White Noise
Made in White City

The Not-So-Silver Screen

Continuing to explore the theme of colour this month, we put on our cinematic mood ring and take a brief look at pixelated pigment on the big screen.

16.03.2017

That the way films are put together visually tells as much of their story as the dialogue or the action within it is hardly a revelation. The idea that the cues we take from colour, however, are as potent as those we might receive from a film's soundtrack or score is ground a little less well-trodden. Yes, there is a whole series of Wes Anderson Colour Pallette images relating to his meticulously assembled set designs and wardrobe choices – but colour does not belong to one man alone.

From the iconic green of the final scenes of Wim Wenders' Paris, Texas to the blues and whites of Steve McQueen's Shame, the omnipresence of red in Spike Jonze's Her and the constantly shifting colouration of Tom Ford's A Single Man, colour is more than an aesthetic choice – it's a parallel method of storytelling that can, on some occasions, outshine the more obvious layers of its narrative.

With that in mind, we've put together a gradient of film stills that have taken on a peculiar life of their own, existing beyond those fleeting seconds of screen time, and which cumulatively play out as a kind of automatic mood ring – or a short in colour.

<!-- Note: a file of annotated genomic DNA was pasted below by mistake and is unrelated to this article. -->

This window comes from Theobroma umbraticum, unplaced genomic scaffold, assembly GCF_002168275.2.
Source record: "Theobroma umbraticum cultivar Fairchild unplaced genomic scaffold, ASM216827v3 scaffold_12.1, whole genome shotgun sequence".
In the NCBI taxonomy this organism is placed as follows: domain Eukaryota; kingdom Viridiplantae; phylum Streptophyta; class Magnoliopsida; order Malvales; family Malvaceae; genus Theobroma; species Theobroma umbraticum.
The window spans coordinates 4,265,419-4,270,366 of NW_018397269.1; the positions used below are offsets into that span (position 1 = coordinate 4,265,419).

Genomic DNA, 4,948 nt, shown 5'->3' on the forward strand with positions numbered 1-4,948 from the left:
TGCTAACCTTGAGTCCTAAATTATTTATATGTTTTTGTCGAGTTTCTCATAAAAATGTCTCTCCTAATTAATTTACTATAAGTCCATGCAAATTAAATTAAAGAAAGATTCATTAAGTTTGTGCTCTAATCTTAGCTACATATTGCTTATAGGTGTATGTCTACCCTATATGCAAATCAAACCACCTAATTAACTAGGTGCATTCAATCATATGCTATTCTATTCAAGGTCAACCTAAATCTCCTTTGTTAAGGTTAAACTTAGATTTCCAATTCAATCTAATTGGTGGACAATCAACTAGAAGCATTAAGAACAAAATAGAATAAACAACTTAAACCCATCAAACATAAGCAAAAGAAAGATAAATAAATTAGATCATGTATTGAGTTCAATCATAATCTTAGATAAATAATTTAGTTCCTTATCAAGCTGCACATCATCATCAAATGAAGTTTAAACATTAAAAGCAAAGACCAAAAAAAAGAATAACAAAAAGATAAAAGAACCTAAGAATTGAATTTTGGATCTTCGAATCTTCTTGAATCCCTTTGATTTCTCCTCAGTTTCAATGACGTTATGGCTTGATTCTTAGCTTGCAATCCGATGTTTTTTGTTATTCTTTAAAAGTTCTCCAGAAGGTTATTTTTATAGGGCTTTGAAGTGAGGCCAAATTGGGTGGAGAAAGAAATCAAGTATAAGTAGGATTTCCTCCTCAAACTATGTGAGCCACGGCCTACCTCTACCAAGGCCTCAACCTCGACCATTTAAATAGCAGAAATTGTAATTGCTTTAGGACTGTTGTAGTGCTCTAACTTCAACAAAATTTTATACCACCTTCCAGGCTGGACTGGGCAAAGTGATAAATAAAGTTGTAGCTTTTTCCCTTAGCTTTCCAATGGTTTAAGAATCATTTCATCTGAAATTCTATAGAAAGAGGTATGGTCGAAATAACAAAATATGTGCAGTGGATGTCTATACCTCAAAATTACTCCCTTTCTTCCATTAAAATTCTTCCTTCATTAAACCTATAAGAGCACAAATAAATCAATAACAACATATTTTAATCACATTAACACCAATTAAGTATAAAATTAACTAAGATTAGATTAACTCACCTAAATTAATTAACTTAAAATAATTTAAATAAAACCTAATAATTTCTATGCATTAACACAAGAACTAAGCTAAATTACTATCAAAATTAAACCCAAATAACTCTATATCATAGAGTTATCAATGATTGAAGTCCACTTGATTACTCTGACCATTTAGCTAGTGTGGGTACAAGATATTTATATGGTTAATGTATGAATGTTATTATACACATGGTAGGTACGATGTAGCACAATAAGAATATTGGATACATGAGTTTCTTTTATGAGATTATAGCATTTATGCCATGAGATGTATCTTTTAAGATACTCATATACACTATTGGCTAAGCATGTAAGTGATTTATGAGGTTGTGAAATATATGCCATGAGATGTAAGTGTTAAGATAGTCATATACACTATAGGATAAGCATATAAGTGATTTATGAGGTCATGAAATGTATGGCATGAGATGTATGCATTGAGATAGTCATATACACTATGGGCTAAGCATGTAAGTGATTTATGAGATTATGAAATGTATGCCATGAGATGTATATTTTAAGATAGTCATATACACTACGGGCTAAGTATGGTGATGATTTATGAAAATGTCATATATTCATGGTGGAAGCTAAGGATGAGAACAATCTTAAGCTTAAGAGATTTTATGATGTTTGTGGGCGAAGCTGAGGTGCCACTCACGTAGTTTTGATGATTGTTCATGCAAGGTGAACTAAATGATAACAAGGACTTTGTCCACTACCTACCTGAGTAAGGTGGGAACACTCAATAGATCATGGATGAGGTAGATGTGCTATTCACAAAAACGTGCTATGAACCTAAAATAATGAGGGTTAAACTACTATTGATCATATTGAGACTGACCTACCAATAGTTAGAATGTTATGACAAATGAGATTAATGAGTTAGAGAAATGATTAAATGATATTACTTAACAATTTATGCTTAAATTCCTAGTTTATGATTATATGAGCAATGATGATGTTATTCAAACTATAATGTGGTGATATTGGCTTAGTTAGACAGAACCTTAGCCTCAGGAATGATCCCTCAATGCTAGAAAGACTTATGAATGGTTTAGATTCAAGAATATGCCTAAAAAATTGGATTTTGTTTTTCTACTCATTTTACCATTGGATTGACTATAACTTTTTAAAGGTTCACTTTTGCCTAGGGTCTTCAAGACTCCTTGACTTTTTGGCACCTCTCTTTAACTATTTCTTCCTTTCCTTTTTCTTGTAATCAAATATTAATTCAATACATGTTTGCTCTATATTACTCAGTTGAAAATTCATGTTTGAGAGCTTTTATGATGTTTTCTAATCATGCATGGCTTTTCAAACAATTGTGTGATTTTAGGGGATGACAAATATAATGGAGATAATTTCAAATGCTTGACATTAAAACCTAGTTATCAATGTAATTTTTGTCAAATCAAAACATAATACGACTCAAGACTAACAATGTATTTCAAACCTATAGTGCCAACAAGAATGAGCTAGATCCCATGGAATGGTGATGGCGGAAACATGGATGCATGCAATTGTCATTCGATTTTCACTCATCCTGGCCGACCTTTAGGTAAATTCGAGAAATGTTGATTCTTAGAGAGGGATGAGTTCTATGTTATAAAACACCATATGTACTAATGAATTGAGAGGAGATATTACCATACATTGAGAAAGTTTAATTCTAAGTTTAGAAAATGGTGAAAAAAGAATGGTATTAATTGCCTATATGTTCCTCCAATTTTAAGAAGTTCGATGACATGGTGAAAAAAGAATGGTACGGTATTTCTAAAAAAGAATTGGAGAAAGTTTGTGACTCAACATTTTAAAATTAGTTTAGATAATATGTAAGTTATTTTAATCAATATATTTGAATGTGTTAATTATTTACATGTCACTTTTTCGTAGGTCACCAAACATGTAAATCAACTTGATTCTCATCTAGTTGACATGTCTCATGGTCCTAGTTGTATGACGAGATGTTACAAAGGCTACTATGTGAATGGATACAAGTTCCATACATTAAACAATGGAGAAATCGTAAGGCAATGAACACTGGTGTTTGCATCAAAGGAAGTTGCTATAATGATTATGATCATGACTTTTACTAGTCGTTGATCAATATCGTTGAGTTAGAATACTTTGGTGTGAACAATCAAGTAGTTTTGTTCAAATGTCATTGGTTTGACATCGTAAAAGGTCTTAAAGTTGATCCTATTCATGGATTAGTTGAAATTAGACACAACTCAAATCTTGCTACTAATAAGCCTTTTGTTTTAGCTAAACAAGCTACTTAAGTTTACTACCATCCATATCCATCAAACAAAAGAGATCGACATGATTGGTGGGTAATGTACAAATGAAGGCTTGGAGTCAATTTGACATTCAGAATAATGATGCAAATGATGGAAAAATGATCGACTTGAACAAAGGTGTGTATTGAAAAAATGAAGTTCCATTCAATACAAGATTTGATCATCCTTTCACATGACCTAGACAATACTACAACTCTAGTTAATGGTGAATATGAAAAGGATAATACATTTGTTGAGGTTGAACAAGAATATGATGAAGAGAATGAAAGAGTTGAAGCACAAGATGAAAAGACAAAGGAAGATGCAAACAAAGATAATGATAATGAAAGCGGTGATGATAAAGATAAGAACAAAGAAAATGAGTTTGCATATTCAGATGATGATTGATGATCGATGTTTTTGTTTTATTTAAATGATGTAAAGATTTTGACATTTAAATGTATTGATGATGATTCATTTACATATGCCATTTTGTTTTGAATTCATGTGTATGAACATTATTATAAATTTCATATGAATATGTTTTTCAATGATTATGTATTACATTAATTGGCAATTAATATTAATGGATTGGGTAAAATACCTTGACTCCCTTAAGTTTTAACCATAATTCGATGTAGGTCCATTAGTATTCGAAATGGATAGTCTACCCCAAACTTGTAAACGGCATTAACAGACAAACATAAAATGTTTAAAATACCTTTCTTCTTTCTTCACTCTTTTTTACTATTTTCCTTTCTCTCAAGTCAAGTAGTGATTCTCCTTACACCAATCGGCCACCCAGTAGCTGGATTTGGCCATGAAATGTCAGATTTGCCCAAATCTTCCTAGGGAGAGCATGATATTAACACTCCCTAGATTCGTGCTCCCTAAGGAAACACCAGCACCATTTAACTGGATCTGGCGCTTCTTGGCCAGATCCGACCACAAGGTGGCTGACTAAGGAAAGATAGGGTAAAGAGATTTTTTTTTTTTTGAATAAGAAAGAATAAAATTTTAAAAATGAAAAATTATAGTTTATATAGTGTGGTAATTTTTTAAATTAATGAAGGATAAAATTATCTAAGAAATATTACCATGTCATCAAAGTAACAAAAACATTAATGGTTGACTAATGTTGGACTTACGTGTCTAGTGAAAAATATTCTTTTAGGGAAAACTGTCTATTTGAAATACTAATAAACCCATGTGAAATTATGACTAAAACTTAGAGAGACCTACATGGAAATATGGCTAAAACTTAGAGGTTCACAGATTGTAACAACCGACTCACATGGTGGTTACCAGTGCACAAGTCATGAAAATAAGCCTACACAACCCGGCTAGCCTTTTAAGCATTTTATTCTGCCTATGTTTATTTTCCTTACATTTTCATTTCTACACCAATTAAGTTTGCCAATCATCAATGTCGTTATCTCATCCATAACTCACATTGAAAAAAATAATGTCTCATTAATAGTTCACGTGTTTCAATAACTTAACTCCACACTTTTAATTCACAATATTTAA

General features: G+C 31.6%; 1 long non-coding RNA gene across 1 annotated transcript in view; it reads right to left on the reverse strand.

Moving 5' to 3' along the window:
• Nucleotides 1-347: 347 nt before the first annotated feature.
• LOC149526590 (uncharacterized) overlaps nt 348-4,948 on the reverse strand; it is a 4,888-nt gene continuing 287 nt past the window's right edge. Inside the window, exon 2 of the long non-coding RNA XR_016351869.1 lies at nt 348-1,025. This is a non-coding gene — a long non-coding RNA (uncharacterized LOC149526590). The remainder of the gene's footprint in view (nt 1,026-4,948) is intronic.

...and if these aren't doing it for you, well, here's a four-minute, 86-film supercut covering everything from The Shining to Monsters Inc. that just might do the job.

From top to bottom: Wim Wenders – Paris, Texas (Road Movies Filmproduktion), Yimou Zhang – Hero (Beijing New Picture Film Co.), Lars Von Trier – Antichrist (Zentropa Entertainments), Tom Ford – A Single Man (Fade To Black Productions), Steve McQueen – Shame (See-Saw/Film 4), Nicolas Winding Refn – Only God Forgives (Space Rocket Nation), Barry Jenkins – Moonlight (A24/Plan B), Shane Carruth – Upstream Color (ebrp), Nicolas Winding Refn – The Neon Demon (Space Rocket Nation), Spike Jonze – Her (Annapurna Pictures), Lynne Ramsay – We Need To Talk About Kevin (BBC Films), Wes Anderson – The Grand Budapest Hotel (Fox Searchlight/Indian Paintbrush)

Our In Colour series explores the elusive and surprising phenomenon of colour in cities, with artists Craig and Karl as guest editors. The pair are working on a secret commission to transform one of White City's unloved spaces.

Share this article